Africa: Chronicle of a disease foretold
Bartłomiej Szleszyński, (Institute of Literary Research, Polish Academy of Sciences)

Africa: Chronicle of a disease foretold
Bartłomiej Szleszyński, (Institute of Literary Research, Polish Academy of Sciences)

As you can see, I got out of Africa alive, though it was close.[1]


Sienkiewicz presents Africa as a place where Europeans are taken ill and die. Indeed, disease and death appear to follow the writer throughout his journey to the Dark Continent. Death constitutes the framing device of Listy z Afryki (Letters from Africa). The book opens with a scene of the “great Schliemann” dying in a Neapolitan hotel[2] and ends with the suicide of Sienkiewicz’s fellow passenger and convalescent on an English steamer during the return voyage.

The onset of a disease marks the climax of Sienkiewicz’s 14-day hunting trip and his stay in Africa in general. We could conclude that, just as the high point of the writer’s American expedition was recovery in its multiple dimensions, so the closing act of the African experience is a debilitating illness, half-expected by Sienkiewicz due to his observation of the ailing and dying Europeans – like in one of the first sights of Zanzibar, described as follows:


I have to wait for my cases to be dug out from the innards of the ship, so in the meantime, I’m taking a closer look at some Germans who have come from the town to meet the newcomers. The first impression is horrifying. These men have death written all over their faces. Fever and anemia have left their marks on them as if sealing their fate. They are walking around, greeting and calling one another, their eyes are gleaming with joy at the arrival of a German ship so clearly that it is genuinely touching to see, but they all look like patients recovering from severe illness.[3]


Sienkiewicz did think about protecting himself from the risk. Having realized that Africa is not the fantasy he had expected, he recognized the extent of the health hazard and the difference between the healthy Californian and the lethal East African climates. This awareness is discernible not only in Listy z Afryki, which was written post factum but also in letters that were sent on the way. This is how Sienkiewicz was trying to reassure his mother-in-law:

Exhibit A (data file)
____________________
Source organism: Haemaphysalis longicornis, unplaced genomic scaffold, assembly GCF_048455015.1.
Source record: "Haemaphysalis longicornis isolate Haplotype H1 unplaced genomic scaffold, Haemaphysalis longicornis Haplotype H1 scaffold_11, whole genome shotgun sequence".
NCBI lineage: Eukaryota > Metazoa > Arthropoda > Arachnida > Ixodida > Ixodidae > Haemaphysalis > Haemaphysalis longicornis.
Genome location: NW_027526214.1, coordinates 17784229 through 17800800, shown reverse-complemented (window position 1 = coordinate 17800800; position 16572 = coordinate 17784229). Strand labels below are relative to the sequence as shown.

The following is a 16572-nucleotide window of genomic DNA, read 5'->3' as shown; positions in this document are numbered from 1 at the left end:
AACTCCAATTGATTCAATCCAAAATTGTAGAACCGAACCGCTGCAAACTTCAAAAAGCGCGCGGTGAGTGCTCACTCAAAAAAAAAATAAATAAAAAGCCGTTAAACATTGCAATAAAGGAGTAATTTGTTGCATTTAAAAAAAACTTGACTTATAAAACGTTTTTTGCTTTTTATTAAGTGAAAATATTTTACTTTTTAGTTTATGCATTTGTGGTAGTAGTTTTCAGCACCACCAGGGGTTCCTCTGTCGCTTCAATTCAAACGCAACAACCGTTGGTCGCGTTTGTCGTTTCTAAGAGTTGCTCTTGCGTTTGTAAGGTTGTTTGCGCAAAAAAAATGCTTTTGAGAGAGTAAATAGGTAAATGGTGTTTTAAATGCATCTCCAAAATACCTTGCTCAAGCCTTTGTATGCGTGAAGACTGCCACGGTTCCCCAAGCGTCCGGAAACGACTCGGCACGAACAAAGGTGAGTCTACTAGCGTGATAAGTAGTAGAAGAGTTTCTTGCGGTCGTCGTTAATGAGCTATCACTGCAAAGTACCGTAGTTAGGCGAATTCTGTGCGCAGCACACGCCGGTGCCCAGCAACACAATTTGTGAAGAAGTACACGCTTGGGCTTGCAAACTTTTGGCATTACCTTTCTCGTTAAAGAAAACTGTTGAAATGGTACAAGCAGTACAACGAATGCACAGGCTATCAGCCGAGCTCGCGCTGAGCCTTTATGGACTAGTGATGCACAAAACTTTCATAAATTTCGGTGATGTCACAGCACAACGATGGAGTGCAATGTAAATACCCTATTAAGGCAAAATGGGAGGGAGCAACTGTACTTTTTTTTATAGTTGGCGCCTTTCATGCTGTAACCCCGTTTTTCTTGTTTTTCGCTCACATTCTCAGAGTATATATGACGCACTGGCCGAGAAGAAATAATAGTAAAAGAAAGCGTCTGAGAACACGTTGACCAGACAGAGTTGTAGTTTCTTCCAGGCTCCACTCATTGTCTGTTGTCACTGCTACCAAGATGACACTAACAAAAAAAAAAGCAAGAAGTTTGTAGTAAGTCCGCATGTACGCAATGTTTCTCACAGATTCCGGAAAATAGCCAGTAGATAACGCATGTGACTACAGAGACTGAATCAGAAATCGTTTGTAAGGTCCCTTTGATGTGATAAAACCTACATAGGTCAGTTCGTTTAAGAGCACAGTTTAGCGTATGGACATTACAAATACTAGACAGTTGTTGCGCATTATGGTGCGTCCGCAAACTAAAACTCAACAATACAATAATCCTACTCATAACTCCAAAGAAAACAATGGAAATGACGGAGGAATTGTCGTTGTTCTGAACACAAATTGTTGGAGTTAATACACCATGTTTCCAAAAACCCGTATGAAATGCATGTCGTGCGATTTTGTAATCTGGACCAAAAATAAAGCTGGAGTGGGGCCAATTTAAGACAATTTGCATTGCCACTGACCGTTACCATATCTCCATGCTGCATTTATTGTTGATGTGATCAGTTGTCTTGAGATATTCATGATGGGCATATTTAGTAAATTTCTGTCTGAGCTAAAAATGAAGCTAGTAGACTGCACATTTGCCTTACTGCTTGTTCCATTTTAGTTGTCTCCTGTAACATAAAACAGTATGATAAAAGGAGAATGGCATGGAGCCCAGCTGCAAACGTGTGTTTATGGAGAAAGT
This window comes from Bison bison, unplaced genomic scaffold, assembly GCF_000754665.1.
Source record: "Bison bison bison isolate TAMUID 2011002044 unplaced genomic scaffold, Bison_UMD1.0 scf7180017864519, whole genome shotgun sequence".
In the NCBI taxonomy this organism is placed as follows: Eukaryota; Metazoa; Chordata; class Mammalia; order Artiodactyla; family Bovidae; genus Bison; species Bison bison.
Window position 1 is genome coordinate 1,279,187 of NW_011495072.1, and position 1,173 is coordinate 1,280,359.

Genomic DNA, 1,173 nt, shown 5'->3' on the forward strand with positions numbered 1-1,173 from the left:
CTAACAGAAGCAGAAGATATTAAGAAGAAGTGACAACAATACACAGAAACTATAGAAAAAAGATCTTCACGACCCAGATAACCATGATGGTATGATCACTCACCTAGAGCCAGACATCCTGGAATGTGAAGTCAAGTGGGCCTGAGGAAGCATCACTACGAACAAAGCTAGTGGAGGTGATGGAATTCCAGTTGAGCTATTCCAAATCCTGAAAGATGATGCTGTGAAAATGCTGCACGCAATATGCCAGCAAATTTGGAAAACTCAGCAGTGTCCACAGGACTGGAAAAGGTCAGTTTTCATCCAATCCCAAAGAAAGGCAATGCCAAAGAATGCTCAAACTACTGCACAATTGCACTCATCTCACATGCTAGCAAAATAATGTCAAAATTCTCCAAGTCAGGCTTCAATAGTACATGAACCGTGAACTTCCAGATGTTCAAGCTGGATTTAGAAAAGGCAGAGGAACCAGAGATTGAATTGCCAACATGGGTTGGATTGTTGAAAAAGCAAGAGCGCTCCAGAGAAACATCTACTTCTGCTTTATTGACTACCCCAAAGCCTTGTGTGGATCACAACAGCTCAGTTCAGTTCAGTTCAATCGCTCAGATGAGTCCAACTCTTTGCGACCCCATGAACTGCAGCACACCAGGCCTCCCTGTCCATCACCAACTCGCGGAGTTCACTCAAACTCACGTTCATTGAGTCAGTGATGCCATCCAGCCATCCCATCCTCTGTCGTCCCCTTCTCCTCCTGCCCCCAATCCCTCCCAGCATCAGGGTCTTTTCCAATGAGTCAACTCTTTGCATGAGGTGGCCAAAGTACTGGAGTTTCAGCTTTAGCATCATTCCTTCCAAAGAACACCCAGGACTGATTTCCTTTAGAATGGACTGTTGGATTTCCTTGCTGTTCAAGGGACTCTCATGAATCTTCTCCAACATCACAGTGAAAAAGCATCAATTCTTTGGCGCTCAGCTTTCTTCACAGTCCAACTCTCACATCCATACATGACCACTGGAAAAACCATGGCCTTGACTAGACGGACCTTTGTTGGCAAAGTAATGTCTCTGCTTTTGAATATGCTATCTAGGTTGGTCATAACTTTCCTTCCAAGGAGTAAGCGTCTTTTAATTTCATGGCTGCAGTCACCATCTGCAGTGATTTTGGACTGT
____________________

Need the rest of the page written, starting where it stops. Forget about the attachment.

As I promised, we will go through with this expedition only if neither I nor Tyszkiewicz develop even the slightest signs of yellow fever. If it happens, I am not going to set off at all; and if it happens during our trek, I promise I’ll turn everyone back, even that very day.[4]


Possibly, the most characteristic example can be found in the already quoted letter sent from Bagamoyo to Godlewski just before heading into the African interior:


Here comes the reason why I’m writing this letter. Please, remember to extend the duration of insurance cover for another six months […]. If I happen to bring some African fever-causing bug home with me and croak within half a year before I send you the manuscript, you will lose the money.[5]


It is noticeable that the writer took the risk of dying as a result of the African journey quite seriously. The informal, humorous style of the letter seems to be a mechanism for managing his fear, or premonition, of illness and death.

Nonetheless, we should be careful not to jump to conclusions by implying that it is specifically Africa that was portrayed by Sienkiewicz as space dominated by death. Certainly, it is highly probable – even inevitable – that the writer witnessed tropical diseases taking their toll, and that his African bout of yellow fever was worse than any other disease described in his letters from America. Another thing that should be taken into consideration is the evolution of the writer’s perspective on life and death. His letters from that period reveal that the matters of illness and dying had been on his mind ever since his marriage to Maria Sztekiewicz. The traumatic experience of seeing her decline and succumb to the disease made it even harder. He often wrote about health issues and his concerns about the well-being of himself, his children, sister- and parents-in-law. We may, therefore, conclude that Africa could have only intensified Sienkiewicz’s dread of being taken ill and dying, though it did not cause it. That fear was already the intrinsic trait of the writer’s epistolary style.


  1. H. Sienkiewicz, Listy [Letters], vol. 3, part 1, op.cit., p. 540; trans. J. M.
  2. “Such mental pictures are like fog. They obscure any sunlight there may be, and make your day gloomy. As I was sitting in this mental fog, my dejection deepened when a dying man was brought into the hotel. He was carried by four men. His head was slumped to his chest, his eyes were closed, complexion sallow, arms hanging limp to the ground. The sombre group glided past me, and a minute later I was approached by the hotel manager. He asked me:

    “Do you know who the sick man is?”
    “No, I’m afraid not,” I replied.
    “It’s the great Schliemann.”
    Poor “great Schliemann”! He excavated Troy and Mycenae, his discoveries made him immortal, and now he was – dying…” (H. Sienkiewicz, Listy z Afryki [Letters from Africa], op.cit., p. 5; trans. J. M.).

  3. Ibidem, p. 63, emphasis B. Sz.; trans. J. M.
  4. H. Sienkiewicz, Listy [Letters], vol. 5, part 1, op.cit., p. 335; trans. J. M.
  5. H. Sienkiewicz, Listy [Letters], vol. 1, part 2, op.cit., p. 156; trans. J. M.